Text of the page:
The essence of spirituality is that it actually breaks down all hierarchies: In our culture, a great number of false hierarchies exist around race, gender, sexual expression, economic status, cultural history, etc. They are only sustained by our belief in them, which is to say they are ultimately illusory. What we are seeking on the path is the removal of all illusions. If humans were to  be stripped of our delusive beliefs about ourselves and one another at once, these hierarchies would crumble immediately.

Sometimes people ask me pointedly: “What makes you so sure you know?” They are speaking to my ego-identity when they ask, and the truth is that “that person” has no idea. In the end, she does not really exist. She is a passing cloud in a timeless sky. I really don’t think I know much of anything at all.

What it  feels like is that I was once a lion under a spell that made me believe I was an ant. I’d been told I was an ant, tried to internalize that I was an ant, and then went about trying to behave like an ant. It felt awkward and bad, because I wanted to roll around in the sun and hunt instead of building an anthill. No part of me was suited to the work of an ant. One day I went to the watering hole and saw my true reflection—actually saw it for the first time: “A-ha! I’m not the thing I think I am—and neither is anyone else!”

For some reason, the spell started to wear off off, and now I want other people to also remember the unlimited awesomeness that will express itself uniquely, according to their own nature.

This is not a metaphor about achieving more in the world, or being “bigger” in the sense of being at the top of some pyramid. In reality, ants and lions are both beautiful expressions of the one indivisible whole, each with their own role within the animal kingdom. It is meant to highlight that the primary delusion we live under is that we are something totally different than what we really are. The thing we really are is much larger than the hypnosis we’ve been under for so long. In fact, it is limitless.

The change that occurs upon realization cannot be overstated. It flips everything around, and at first it can feel like living in Bizarro World. Things are backwards, and you don’t know how to behave anymore. And while the ego usually tries to cling to an “awakened ego”—the one that likes to show itself off as being spiritually aware, start doing psychic readings and past-life regressions—this, too, will melt away in time. I’ve had my ego rebuild and fall apart so many times since my initial “aha” moment. It is always looking for a new set of permanent clothing to have on: “Okay, I’m this now. Now I’m an energy healer. Now I’m a writer. Now I read tarot.”

This isn’t to say you won’t be an energy healer or writer or whatever when the ego has been seen through, but that you will always know these roles are like masks to take on and put off when it is helpful. You will fearlessly be yourself.

We remember that these illusory divisions we create amongst ourselves are just that: Completely illusory. You and the person you’re doing a psychic reading for are both just fleeting forms on the screen of consciousness, so it’s okay to lighten up. We can honor those beings who are established in the Self to such a degree that their energy helps us to clarify our own insights, but we do not exist in perpetual servitude to them (unless one chooses the path of service to a guru, which is also fine when chosen consciously).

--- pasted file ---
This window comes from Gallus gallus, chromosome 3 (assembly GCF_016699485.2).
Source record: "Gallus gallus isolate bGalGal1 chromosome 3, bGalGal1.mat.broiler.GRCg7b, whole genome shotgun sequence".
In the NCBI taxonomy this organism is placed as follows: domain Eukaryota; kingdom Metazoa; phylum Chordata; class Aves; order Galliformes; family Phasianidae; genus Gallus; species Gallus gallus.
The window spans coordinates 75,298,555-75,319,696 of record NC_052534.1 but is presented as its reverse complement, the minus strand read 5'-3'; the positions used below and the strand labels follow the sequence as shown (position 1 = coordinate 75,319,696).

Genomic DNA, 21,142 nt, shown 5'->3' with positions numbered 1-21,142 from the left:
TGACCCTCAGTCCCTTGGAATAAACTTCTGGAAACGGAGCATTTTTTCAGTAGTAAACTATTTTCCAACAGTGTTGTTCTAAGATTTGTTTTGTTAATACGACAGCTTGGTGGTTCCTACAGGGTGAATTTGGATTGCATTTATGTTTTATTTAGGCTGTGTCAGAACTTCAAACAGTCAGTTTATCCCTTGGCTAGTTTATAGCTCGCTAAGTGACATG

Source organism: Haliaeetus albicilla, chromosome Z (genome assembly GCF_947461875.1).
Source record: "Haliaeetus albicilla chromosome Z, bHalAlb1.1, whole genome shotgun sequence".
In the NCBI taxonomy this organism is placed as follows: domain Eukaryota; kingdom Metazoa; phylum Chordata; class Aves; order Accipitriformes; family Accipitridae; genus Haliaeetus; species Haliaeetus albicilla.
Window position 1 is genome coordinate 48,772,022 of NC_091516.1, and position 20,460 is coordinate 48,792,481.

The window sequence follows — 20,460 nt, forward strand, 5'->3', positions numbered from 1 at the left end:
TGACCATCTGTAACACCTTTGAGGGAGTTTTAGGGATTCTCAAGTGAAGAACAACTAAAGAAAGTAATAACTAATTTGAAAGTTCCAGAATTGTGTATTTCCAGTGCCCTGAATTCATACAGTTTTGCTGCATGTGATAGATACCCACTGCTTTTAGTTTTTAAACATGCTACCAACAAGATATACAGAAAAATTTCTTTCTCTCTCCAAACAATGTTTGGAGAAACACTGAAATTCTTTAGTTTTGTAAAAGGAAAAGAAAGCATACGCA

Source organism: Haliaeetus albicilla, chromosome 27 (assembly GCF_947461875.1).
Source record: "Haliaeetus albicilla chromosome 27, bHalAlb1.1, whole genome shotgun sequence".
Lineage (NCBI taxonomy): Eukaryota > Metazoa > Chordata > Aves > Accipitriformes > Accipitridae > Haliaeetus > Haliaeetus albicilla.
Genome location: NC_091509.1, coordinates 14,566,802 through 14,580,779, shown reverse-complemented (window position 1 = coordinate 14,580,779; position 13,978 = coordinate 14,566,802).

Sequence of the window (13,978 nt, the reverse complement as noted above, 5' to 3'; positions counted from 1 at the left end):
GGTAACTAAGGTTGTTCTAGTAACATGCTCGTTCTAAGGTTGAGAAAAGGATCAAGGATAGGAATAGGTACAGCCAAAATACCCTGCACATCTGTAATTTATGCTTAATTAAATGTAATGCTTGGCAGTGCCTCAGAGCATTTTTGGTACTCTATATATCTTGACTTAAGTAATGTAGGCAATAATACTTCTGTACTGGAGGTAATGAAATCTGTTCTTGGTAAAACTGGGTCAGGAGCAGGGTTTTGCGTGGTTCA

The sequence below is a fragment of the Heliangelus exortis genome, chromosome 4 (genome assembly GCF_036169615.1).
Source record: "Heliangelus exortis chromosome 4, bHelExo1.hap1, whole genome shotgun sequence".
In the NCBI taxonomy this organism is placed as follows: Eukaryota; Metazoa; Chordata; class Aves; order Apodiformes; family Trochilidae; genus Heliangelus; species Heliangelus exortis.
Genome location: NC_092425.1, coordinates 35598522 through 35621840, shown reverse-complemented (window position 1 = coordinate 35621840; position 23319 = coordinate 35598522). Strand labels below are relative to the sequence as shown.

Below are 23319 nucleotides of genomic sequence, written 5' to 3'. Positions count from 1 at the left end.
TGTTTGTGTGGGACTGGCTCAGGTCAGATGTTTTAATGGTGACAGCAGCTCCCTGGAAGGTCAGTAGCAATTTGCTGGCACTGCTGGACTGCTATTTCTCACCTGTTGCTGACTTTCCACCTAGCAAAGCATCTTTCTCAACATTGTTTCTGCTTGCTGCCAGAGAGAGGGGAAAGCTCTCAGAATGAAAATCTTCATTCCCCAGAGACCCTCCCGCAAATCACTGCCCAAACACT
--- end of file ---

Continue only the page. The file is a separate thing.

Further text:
We are all of one unending fabric, each as unique expressions of this fabric. This is important to bear in mind as we choose a spiritual community, and even better, to watch the feelings/thoughts that keep us trapped in these ideas of being “more important” or “less important” than others. I also think it helps us to keep a skeptical eye on certain massively powerful religions that are very much about “the spiritual hierarchy.” Even with a minor spiritual insight, we can say with near-certainty that Jesus would not have been down with a spiritual hierarchy.

There’s quite a difference between being a spiritually mature leader and being a figure of false authority who just happens to wear certain robes and have some verses out of a book memorized. Many people are of the latter group. “Removing” power from these institutions really just comes down to stepping into and dwelling within your own power, which is far greater than we tend to believe.

– lish

Location: San Antonio, TX

Anger & Ego Triggers

Today I want to talk about ego triggers and the wily, pernicious nature of the ego. The ego is a psychological entity that controls the vast majority of human beings, myself included. Spiritually speaking, the ego is the unique yet illusory identity we buy into as being our true selves. Living within the illusion of a false identity brings most—if not all—of the suffering we endure throughout our lives.

It’s like you’ve been playing Super Mario Brothers for so long that you literally believe you are Mario. Really, you’re a fully developed human playing a game. No matter how many times Mario gets wiped out by a turtle shell or falls off the edge of the Earth, the real you is going to be fine. “Enlightenment” is the sudden and abiding realization that you’re not actually Mario. The metaphor I described is experienced through your own consciousness, not merely understood conceptually. You step outside of all the limitations you were operating under during the many years you held such a delusive belief. It’s freeing and funny and if you want to keep playing you can, but you’re under no obligation, because jeez, it’s just a video game.